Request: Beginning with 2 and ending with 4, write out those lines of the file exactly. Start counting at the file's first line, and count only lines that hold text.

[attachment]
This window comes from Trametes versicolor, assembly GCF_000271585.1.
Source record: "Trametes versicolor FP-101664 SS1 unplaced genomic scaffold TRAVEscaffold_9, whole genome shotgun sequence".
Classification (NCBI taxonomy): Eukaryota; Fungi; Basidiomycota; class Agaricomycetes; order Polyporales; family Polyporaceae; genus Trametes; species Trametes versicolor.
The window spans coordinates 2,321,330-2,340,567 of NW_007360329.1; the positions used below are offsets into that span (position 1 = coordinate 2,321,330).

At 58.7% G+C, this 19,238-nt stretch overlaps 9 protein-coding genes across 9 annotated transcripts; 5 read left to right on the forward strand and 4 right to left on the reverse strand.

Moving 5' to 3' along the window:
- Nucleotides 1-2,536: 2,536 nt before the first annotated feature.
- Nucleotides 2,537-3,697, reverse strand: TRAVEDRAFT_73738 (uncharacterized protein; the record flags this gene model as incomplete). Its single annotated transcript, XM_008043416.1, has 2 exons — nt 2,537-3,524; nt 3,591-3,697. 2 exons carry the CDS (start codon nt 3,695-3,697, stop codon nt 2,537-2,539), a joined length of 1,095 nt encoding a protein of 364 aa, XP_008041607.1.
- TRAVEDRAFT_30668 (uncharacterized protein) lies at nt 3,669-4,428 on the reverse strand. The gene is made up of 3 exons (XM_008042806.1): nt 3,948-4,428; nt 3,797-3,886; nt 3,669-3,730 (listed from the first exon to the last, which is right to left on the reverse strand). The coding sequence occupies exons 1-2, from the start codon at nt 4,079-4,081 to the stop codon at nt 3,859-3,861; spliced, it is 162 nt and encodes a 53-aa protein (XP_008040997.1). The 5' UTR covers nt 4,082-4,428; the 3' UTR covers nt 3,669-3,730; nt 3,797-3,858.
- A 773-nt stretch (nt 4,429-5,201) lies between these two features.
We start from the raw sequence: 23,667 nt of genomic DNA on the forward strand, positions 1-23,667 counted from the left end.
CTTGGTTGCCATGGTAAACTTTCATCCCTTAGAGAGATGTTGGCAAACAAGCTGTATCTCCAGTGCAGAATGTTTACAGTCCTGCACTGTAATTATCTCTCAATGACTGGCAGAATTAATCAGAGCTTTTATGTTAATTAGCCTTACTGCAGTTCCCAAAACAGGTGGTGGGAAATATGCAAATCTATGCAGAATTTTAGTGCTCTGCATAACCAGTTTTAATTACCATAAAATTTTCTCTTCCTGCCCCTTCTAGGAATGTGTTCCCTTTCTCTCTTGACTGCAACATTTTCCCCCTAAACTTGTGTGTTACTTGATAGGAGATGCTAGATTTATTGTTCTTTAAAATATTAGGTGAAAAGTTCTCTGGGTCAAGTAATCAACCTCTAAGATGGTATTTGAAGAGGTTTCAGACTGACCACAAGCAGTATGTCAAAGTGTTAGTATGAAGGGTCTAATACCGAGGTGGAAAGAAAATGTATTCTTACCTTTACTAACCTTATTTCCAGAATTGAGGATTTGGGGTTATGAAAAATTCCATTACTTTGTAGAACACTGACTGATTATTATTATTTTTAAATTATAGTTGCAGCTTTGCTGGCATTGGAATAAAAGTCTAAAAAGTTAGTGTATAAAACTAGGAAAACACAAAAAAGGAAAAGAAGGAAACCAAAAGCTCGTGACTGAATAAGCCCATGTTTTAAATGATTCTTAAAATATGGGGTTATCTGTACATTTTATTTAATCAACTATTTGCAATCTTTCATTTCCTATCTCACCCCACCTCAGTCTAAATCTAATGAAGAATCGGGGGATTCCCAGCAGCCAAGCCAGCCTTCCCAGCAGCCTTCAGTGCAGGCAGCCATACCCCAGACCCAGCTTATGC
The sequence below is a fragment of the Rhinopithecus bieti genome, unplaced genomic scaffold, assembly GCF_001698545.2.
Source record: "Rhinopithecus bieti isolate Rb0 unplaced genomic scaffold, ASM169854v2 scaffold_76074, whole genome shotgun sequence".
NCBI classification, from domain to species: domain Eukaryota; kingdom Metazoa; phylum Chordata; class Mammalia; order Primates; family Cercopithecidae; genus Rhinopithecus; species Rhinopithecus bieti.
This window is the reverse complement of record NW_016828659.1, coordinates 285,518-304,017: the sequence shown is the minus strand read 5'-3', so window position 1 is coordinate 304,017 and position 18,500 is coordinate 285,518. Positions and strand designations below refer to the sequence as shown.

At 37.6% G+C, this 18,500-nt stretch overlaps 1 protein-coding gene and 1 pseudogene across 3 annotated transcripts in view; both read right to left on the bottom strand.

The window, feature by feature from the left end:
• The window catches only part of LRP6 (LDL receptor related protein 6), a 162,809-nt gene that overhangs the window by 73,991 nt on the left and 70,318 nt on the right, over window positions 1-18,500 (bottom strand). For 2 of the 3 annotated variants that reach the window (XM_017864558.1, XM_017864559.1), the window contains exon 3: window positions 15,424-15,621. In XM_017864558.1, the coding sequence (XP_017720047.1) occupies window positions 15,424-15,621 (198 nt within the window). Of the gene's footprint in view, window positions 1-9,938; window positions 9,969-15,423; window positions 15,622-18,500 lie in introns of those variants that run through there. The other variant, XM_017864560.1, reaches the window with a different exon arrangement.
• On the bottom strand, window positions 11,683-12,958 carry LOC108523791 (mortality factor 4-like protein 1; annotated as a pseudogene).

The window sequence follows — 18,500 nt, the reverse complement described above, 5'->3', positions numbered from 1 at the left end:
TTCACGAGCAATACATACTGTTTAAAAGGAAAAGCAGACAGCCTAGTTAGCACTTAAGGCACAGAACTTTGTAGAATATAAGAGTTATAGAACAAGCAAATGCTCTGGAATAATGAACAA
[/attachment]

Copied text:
Source record: "Trametes versicolor FP-101664 SS1 unplaced genomic scaffold TRAVEscaffold_9, whole genome shotgun sequence".
Classification (NCBI taxonomy): Eukaryota; Fungi; Basidiomycota; class Agaricomycetes; order Polyporales; family Polyporaceae; genus Trametes; species Trametes versicolor.
The window spans coordinates 2,321,330-2,340,567 of NW_007360329.1; the positions used below are offsets into that span (position 1 = coordinate 2,321,330).